August? Really? Wasn’t yesterday Valentine’s Day? Wha what happened?
I do know it’s mid-summer. After all, I recently took yet another 70-mile round trip to San Luis Obispo from Cambria. On a Saturday. Yes, I’m brave.
Traffic wasn’t quite bumper-to-bumper gridlock, but the road was so crowded. Judging the level of driver skill exhibited, I’m thinking there’s a flock of newbies behind those wheels. Or real dummies. Lots of really stupid moves out there. It’s scary.
Traffic both ways was a steady stream of mini-parades, 15 or 20 cars each, from monster motorhomes and buses to motorcycles and overgrown golf carts. One cycle rider was riding barefoot, wearing shorts and a tank top what was I just saying about dummies?
Never miss a local story.
Summer parking also is problematic in downtown Cambria, by the Cayucos pier, on the Morro Bay Embarcadero, Avila, Pismo any place that’s a tourist magnet.
Historian Dawn Dunlap of Cambria said the attitude is delightful. In downtown “there’s such a happy buzz in the air, a feeling of heightened contentment, about being in a beautiful place on such a lovely day. Then the glorious summer fog comes in to rescue us and the pine trees It all reminds me of when I was a kid here.”
North Coast business has been really good this season, I’m told. And I can believe it, having tried to get into a Cambria restaurant table at 7 on a Friday night.
That’s probably why so many cooks and servers are wearing the expressions of panicked deer staring down the hood ornament of a 16-wheeler.
Carl Vanicky at Old Stone Station said 2014 has provided the best summer business in recent memory, “and it’s not just us.” He said he’s checked with other Cambria restaurateurs, “and they’re just as slammed as we are.”
Why so many visitors now?
School’s about to start for students in some districts, so families are on last-gasp trips before those essays are due about “What I did on my summer vacation.”
The moderate weather attracts many people. Go 30 miles east of the coast and it’s roasty-toasty time. Go even further inland, and you could be sitting in a Charbroiler instead of a Chevrolet.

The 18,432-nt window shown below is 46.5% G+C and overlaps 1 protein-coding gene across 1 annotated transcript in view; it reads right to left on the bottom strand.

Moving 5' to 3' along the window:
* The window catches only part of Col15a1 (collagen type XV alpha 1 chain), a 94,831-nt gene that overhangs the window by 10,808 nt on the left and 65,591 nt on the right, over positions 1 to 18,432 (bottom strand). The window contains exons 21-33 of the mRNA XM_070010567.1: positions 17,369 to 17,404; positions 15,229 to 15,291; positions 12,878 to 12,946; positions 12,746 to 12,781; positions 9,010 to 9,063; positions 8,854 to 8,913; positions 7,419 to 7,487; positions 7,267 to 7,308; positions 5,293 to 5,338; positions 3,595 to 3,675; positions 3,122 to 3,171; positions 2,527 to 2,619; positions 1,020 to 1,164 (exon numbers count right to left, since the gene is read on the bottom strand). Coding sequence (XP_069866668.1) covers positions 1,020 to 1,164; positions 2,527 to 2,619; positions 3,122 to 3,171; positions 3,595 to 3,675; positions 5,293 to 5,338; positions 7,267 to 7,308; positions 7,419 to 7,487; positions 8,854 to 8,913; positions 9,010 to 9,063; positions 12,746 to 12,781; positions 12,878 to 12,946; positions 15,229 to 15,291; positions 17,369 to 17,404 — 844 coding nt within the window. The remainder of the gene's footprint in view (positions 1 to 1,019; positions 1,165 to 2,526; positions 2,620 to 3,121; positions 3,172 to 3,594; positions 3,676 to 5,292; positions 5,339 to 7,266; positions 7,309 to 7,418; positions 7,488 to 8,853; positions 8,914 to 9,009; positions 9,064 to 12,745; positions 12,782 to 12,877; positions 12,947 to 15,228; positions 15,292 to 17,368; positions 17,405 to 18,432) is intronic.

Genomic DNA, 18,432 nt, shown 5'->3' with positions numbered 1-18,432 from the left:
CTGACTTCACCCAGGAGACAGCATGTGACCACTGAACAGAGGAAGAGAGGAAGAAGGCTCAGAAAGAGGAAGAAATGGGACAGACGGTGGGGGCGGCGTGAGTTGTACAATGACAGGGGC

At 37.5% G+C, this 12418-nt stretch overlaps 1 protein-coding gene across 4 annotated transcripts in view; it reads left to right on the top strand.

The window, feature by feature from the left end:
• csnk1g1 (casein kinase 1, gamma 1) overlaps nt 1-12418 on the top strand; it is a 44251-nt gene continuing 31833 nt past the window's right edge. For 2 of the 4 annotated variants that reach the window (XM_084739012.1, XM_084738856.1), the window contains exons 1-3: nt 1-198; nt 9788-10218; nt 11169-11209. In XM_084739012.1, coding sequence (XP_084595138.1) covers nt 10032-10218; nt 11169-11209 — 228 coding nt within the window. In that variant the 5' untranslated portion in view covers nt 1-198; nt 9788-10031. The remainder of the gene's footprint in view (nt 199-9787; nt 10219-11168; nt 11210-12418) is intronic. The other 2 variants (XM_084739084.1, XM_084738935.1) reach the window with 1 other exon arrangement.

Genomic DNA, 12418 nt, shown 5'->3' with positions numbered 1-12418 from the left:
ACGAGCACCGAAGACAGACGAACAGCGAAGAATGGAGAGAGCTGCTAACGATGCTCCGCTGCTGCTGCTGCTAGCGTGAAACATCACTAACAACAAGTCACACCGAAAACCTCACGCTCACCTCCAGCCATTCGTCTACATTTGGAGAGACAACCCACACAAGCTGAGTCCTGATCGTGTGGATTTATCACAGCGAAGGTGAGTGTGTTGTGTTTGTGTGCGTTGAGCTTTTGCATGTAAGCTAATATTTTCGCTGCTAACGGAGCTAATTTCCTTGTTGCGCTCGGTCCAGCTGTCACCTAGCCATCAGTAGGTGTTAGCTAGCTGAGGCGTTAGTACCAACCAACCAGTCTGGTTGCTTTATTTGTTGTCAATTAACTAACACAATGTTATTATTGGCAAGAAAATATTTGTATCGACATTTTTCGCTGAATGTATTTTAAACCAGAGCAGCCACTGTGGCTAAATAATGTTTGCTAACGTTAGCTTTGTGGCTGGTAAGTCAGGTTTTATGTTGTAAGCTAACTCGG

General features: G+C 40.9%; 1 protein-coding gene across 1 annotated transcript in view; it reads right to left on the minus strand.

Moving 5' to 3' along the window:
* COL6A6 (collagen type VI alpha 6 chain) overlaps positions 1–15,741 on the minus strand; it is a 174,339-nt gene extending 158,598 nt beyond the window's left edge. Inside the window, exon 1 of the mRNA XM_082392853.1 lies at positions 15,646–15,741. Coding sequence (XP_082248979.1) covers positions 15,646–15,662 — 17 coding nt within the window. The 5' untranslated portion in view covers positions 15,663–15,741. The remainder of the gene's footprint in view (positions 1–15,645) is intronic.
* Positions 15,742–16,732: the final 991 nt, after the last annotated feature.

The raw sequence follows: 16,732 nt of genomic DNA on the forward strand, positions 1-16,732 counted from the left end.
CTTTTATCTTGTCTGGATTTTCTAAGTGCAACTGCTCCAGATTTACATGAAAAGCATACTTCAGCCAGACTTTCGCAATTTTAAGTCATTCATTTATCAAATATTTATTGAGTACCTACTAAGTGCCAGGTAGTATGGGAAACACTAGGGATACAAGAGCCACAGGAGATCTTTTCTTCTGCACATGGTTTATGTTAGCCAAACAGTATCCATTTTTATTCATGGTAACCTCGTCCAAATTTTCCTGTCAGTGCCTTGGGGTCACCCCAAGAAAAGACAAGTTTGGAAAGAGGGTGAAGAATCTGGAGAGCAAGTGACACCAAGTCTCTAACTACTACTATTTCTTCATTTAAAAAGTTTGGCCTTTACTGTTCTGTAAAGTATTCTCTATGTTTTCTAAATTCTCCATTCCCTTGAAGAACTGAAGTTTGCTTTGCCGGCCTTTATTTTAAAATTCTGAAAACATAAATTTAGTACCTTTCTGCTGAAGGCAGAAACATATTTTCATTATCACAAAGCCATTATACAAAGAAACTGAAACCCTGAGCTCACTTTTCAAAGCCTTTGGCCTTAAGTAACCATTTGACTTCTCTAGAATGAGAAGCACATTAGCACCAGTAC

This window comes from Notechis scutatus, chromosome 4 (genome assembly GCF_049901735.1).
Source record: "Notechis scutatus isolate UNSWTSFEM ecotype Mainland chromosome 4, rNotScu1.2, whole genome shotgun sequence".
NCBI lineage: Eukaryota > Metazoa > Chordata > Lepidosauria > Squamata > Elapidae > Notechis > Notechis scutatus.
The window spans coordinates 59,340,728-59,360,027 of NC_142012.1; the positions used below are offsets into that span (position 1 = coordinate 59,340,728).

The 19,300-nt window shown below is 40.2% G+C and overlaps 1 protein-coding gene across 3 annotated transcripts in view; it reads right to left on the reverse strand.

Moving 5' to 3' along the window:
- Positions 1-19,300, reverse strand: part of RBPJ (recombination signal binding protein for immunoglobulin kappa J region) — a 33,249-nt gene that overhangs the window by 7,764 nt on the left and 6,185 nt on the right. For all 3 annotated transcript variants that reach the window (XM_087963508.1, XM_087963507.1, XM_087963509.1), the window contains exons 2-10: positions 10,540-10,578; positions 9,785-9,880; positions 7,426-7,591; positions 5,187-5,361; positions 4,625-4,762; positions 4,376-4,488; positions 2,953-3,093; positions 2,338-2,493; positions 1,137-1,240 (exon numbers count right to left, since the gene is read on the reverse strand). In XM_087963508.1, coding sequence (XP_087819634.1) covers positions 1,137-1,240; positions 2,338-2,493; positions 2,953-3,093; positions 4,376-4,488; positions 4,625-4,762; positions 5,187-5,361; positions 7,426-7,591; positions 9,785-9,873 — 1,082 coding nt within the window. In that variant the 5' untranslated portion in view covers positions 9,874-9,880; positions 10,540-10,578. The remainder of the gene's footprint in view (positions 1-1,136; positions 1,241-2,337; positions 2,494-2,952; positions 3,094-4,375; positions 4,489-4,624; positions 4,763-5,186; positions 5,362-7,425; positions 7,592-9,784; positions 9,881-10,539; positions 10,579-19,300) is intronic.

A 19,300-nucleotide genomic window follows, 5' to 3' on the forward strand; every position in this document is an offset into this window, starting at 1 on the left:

Summer-shocked valley folk have flocked to the Central Coast since the 1880s, according to Dunlap. “They were getting away from heat and the malaria that was prevalent before the Central Valley was drained.”
But Richard Castillo, manager at Giovanni’s Fish Market in Morro Bay, had another idea about why coastal business is exceptional this summer.
“It’s the drought,” he said. “The lakes are drying up.”
I must have been a bit fuzzy around the brain cells. “They can’t run their boats there, so they have to bring them here?” I asked doubtfully, knowing what can happen if you try to take a flat-bottomed lake boat out onto the Pacific.
Richard’s smile got bigger. “Mostly, it’s because when the lakes dry up, people can’t swim in them. In a drought like this one, people who want to get wet and cool off have to come to the ocean.”
Meanwhile, local drivers and workers aren’t the only ones dealing with overload and burnout. There apparently are some electronic meltdowns, too.
We lunched with Shirley and Bill Bianchi recently, and they told us of a recent trend along San Simeon Creek Road, a scenic, twisty, steep rural roadway that’s two lanes wide only in concept and the pipe dreams of some unaware highway engineers.
Apparently, some GPS units and iPhone’s Siri have directed quite a few terrified tourist drivers up that overgrown goat path, saying that’s the way to get to Hearst Castle.
Ummm. No. That turnoff is another 4.5 miles north, and it’s a whole lot easier to navigate.
San Simeon Creek Road has a campground, a rock-and-gravel yard, some pea fields, nice homes and ranches. But no castle.
There also are locked gates and very few places wide or level enough for even a skilled driver to turn around a Mini Cooper, let alone a motor home (or the tour bus that showed up July 27, heaven help us!).
August? Oh my, yes. But September is right behind it. So, hang on, and meanwhile, Siri, get some rest.